In the Web world, distribution is simple: Simply upload your files to a server and send the link out to the world. If you come across a major bug in your application a week after deployment, fix it and reupload your files — problem solved. In the desktop world, things are a little different. Instead of simply sending a link to somebody to view your application, first the person needs to download the link, Adobe AIR must be installed if it isn't already, and then your application needs to be installed.
This raises some important questions, though. How can you create a seamless way for users to download your application? Once users have downloaded your application, what happens if you make some important changes that need distributed?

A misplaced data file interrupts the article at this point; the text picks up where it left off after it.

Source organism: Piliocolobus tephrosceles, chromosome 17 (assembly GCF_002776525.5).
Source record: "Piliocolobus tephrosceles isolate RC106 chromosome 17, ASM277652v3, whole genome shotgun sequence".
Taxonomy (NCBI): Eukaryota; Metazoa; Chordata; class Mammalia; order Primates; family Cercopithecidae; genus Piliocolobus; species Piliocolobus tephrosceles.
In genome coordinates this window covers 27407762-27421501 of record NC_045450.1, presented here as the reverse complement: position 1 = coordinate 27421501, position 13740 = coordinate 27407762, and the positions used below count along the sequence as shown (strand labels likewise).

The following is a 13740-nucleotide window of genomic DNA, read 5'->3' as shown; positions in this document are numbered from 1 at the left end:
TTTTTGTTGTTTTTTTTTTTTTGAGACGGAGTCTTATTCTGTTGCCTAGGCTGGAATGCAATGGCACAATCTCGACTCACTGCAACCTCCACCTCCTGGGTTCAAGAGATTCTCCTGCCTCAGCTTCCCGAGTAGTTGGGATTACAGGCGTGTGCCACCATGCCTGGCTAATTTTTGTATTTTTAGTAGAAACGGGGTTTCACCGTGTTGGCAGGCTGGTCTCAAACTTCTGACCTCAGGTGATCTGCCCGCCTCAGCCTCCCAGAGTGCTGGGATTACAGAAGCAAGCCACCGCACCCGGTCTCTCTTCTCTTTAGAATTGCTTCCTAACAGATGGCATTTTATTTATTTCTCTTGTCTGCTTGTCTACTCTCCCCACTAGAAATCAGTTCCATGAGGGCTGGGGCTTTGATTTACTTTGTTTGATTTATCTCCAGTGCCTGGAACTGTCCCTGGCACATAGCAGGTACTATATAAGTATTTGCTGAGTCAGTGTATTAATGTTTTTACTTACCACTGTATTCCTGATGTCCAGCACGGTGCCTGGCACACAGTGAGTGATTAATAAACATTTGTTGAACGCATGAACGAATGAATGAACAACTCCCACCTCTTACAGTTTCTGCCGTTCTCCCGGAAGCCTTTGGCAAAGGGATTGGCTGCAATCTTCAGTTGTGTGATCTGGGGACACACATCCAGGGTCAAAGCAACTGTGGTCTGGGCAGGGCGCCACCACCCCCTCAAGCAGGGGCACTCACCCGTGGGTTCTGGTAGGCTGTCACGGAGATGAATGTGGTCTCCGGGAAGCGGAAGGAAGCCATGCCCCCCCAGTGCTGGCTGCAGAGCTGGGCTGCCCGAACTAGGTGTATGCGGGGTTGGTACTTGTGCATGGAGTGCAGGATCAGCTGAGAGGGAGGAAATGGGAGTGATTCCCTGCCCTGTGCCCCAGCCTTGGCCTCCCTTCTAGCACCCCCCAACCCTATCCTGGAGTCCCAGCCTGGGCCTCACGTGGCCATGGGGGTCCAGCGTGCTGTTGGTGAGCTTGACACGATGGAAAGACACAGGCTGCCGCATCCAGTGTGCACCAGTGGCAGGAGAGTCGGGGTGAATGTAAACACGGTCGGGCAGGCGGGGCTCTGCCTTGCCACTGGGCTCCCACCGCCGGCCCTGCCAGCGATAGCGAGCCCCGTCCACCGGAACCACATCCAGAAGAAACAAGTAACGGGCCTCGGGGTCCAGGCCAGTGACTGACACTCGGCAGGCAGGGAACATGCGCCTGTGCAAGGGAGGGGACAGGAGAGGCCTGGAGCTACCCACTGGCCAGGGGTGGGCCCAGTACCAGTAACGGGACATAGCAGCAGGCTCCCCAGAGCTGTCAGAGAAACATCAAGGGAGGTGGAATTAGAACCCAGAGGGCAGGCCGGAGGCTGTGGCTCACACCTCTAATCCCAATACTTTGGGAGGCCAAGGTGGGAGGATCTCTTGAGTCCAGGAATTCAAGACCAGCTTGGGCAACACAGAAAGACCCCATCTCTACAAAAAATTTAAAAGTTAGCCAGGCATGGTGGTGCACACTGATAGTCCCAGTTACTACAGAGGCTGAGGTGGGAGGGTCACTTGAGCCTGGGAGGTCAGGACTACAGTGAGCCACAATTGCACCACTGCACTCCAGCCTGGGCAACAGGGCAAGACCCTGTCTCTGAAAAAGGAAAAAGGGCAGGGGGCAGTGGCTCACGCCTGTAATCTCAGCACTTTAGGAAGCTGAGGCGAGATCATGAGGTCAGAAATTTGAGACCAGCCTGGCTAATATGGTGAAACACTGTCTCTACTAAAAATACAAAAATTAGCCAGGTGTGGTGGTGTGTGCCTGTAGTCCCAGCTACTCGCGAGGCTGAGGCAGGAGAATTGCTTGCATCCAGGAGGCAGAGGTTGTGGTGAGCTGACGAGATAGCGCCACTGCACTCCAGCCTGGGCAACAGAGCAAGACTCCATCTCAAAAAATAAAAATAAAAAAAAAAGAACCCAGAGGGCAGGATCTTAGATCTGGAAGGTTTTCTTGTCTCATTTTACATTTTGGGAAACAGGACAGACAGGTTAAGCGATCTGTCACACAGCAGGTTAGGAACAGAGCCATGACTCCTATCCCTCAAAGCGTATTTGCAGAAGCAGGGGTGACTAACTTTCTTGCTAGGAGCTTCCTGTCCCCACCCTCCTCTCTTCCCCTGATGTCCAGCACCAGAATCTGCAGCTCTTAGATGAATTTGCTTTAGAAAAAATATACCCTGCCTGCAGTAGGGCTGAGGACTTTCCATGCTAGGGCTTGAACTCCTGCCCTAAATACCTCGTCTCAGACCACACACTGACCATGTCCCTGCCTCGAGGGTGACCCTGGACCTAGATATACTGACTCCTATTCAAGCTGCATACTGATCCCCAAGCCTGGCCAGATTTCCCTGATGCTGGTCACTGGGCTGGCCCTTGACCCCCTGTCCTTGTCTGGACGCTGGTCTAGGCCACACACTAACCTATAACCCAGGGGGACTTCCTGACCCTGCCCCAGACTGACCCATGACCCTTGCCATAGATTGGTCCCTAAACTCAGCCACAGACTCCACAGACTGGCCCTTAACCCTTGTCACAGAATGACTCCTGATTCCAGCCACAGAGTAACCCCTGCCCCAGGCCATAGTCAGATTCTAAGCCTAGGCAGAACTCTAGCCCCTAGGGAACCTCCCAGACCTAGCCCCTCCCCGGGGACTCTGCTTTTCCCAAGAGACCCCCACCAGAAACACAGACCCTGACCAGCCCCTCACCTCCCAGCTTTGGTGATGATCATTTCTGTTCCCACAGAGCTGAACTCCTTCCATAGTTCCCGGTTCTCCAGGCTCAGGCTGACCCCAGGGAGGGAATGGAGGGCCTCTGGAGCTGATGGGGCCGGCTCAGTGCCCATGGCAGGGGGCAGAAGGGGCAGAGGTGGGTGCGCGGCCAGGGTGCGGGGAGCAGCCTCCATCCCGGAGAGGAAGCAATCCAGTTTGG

Before distributing your application for the first time, you need to put some thought into planning for the future. Whenever you fix bugs or add new features, you need an easy way to distribute your changes to users who have already downloaded and installed your application. Fortunately, the AIR framework does include some capabilities for installing updates, though it is up to you to come up with a system for detecting and distributing these updates so that they can be installed. The next section details how you can accomplish this.
Building an update system for your application requires a little bit of planning up front, but is fairly straightforward to implement. The process is divided ...